Monday, November 09, 2009

Euphemisms & the distateful

When society perceives a word as offensive, or an act or object to which such an object refers as embarrassing and generally disagreeable, they replace it with a well known term which attempts to conceal their embarrassment. The new term is known as a euphemism, that is, a term that is a substitute of a less agreeable word. For instance, the word toilet has historically been a source of great social embarrassment. The truth is that the toilet as a physical structure or as a word, either written or heard, is in itself not a source of humiliation. It is the toilet associations which produce blushes and nervous smiles. The images of an individual in a toilet ‘doing the deed’ are the ones that humiliate. It is seeing through those toilet walls using our mental eyes; imagining what goes in there, that produces shame. A toilet is a private affair and a secret affair. No one wants to be caught with their pants down wiping their bottom.

The toilet has therefore become a necessary taboo. As a primary school boy in the 80s, the word “toilet” was unheard of. We used a more sophisticated term: lavatory, which the illiterate villagers called “lebeterii”. These buildings with fancy names were in effect pungent pit latrines of the crudest kind. I was later to learn of the word “toilet” before my JC. I have never liked the term particularly because naughty boys have the habit of erasing the “i” in the middle of the word so that it reads: “to let”. I have since learnt of numerous “toilet” euphemisms. Amongst these are “public conveniences”, “the gents or the ladies” derived from the outside labels which mark male and female toilets. In Canada they call toilets “washrooms” while the Americans are famous for calling the toilet “the restroom” or “the bathroom” even if it lacks an adjacent bathtub. In certain parts of England a toilet is known as a “water closet” or simply by its abbreviations “W.C.” At Oxford they call a toilet “the cloakroom”. The term may indeed be fitting Oxford’s formal setup, where gowns are worn for daily evening dinners.

It is not only the disturbing images of what happens behind closed toilet doors that has attracted euphemistic language use, words that refer to mental retardation or some form of physical disablement have also been replaced by political correct terms that makes speakers feel good about themselves. For instances, terms such as “idiot”, “moron” and “imbecile” were once neutral terms with no negative connotations. They were used to refer to delayed mental development in children. The meanings of these terms have since expanded to become insults referring to foolish individuals. The neutral meanings have been lost. Because of such loss the terms were displaced by the term “mentally retarded” which was perceived as neutral and not condescending. Later, speakers felt bad about themselves for using such a label and then created a host of other labels including “mentally challenged” “people with intellectual disability” “children with learning difficulties” or “special needs children”.

Terminology to describe physically disabled persons has also changed through the years to respond to what is politically correct at the time. During the times of Jesus, the streets were filled with the “lame” and the “crippled” and there were no “handicapped” or “disabled”. Lately we hear of the “physically challenged” and the “differently abled”.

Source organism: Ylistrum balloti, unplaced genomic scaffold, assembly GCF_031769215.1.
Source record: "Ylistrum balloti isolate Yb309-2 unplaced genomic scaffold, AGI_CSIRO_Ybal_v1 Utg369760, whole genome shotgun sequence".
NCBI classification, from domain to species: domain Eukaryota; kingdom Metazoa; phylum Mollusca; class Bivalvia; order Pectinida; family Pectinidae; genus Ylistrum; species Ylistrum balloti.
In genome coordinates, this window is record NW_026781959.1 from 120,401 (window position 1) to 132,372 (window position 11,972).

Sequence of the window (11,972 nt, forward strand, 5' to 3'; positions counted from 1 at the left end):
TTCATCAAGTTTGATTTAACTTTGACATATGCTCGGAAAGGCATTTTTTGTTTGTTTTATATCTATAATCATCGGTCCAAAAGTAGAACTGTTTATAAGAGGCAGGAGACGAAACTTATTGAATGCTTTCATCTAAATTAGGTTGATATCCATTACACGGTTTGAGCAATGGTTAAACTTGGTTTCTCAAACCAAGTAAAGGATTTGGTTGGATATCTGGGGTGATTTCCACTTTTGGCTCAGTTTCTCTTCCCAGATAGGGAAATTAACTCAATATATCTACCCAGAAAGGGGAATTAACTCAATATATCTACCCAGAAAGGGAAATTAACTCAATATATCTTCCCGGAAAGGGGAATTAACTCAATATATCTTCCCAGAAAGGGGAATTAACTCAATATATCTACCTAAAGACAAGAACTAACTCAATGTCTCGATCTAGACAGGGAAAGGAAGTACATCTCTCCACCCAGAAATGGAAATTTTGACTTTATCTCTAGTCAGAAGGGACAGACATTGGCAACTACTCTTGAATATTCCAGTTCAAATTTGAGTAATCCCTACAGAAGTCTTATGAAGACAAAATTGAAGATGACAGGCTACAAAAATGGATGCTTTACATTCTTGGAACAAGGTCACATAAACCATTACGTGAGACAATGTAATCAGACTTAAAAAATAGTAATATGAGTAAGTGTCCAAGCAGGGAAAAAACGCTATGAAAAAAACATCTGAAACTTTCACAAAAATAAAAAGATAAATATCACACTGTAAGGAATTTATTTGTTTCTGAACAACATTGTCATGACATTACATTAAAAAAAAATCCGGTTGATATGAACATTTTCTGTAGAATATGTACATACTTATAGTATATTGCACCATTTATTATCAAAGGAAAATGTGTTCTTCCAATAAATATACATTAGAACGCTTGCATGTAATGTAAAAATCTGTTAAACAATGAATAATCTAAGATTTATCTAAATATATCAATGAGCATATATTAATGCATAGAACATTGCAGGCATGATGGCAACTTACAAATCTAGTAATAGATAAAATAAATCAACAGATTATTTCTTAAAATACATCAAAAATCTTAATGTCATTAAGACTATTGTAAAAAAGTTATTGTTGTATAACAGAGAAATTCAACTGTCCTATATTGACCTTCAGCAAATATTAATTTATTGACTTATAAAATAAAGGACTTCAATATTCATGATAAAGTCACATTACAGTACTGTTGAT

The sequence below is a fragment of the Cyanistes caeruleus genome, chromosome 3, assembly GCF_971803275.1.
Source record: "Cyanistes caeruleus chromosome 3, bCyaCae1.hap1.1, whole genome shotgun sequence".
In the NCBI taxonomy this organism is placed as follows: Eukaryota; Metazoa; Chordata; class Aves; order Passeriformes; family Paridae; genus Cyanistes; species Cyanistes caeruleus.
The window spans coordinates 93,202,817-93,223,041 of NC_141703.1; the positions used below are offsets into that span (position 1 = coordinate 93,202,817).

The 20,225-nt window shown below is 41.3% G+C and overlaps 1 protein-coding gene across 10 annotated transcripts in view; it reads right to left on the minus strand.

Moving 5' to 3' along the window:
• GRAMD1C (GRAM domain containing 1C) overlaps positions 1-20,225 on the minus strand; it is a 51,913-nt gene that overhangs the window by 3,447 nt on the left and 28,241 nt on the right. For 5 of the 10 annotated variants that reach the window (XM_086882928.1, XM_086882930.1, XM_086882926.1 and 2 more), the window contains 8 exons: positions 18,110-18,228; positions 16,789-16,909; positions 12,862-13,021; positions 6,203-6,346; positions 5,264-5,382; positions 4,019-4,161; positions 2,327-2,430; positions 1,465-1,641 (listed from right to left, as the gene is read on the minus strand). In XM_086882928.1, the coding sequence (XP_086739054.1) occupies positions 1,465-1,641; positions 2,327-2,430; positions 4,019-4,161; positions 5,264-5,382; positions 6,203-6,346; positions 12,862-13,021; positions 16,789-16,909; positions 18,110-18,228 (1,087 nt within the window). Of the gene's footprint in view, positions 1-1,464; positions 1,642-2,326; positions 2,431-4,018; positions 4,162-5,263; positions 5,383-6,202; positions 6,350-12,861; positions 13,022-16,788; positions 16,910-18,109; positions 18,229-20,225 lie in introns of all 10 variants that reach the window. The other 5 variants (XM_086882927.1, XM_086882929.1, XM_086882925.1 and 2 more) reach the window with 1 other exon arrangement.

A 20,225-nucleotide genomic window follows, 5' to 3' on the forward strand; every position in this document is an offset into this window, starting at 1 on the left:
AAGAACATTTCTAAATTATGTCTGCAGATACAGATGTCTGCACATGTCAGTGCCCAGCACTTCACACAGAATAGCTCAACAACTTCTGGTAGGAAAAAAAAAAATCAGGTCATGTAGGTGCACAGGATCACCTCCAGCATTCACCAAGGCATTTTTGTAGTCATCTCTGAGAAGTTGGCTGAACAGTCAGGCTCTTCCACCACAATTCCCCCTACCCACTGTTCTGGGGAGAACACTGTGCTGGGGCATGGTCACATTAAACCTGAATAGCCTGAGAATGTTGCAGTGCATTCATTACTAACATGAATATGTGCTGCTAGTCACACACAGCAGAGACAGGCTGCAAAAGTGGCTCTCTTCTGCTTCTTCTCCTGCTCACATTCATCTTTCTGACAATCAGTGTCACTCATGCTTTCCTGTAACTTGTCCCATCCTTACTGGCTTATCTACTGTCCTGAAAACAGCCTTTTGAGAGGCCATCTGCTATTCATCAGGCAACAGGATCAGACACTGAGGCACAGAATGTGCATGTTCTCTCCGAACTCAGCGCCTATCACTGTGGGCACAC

The changes are not in English only. In the past few years they have found their way into Setswana. We used to have “difofu”, “digole” le “dinnana” now we have “batlhokapono” and “banalebogole”. Some Setswana euphemisms have been with us for a long time. The Setswana term for having sex is “go tlhakanela dikobo” meaning literally ‘to share blankets’! To urinate is “go ntsha metsi” or ‘to release water’. A condom is euphemistically called “sekausu” or ‘a sock’!

At one level, the terminological developments are interesting and appear as products of an extraordinarily caring society, while at another level they appear as silly products of rapid modernisation, deprived theorising and a weak terminology development systems.

The reason why people use euphemisms is largely for themselves. It makes the user feel good about himself or herself. It relieves from such a user, deep seated feelings of shame. Euphemisms do not change the referent (the object referred to in the real or imagined world). Euphemisms also do not in any way lessen the negativity found in the object. To call a toilet, a restroom does not expunge its foul smells, but it does make the speaker feel posh and creates a false perception about the nature and character of the referent. In certain cases euphemisms lack specificity such as when we call “marago” “diphularo” or “the behind”. The fact of the matter, we must finally concede, is that, as long as there is shame and indecency, there will forever be euphemisms.


Sista Ms B. said...

ke leka go ikgolaganya le mokwadi, go anywa puo e e thapileng ya setso le ya seeng. Go a retela. Gongwe le gale ke ka ke dirisa apole, kana dibala-makgolo di na le ga tsone. Ke ta leka gape. Nelwang ke pula.

Anonymous said...

I run a pre-school and we are in the process of setting up a partnership with a preschool in Botswana. We would like to use some Setswana phrases in our daily routine - I wonder if you could possibly help me? What would be the Setswana phrase for 'Have a nice meal' (equivalent to the French Bon Apetit)? Could you write this phonetically for me?
With many thanks,

blog-designer said...

[Itumelele dijo tsa gago] is your answer. Phonetically this will be rendered something like: itumɛlɛlɛ diʤɔ tsa χaχʊ. I hope this helps.

Karabo Jonathan Conti Rantwa said...

Well written article. I am impressed.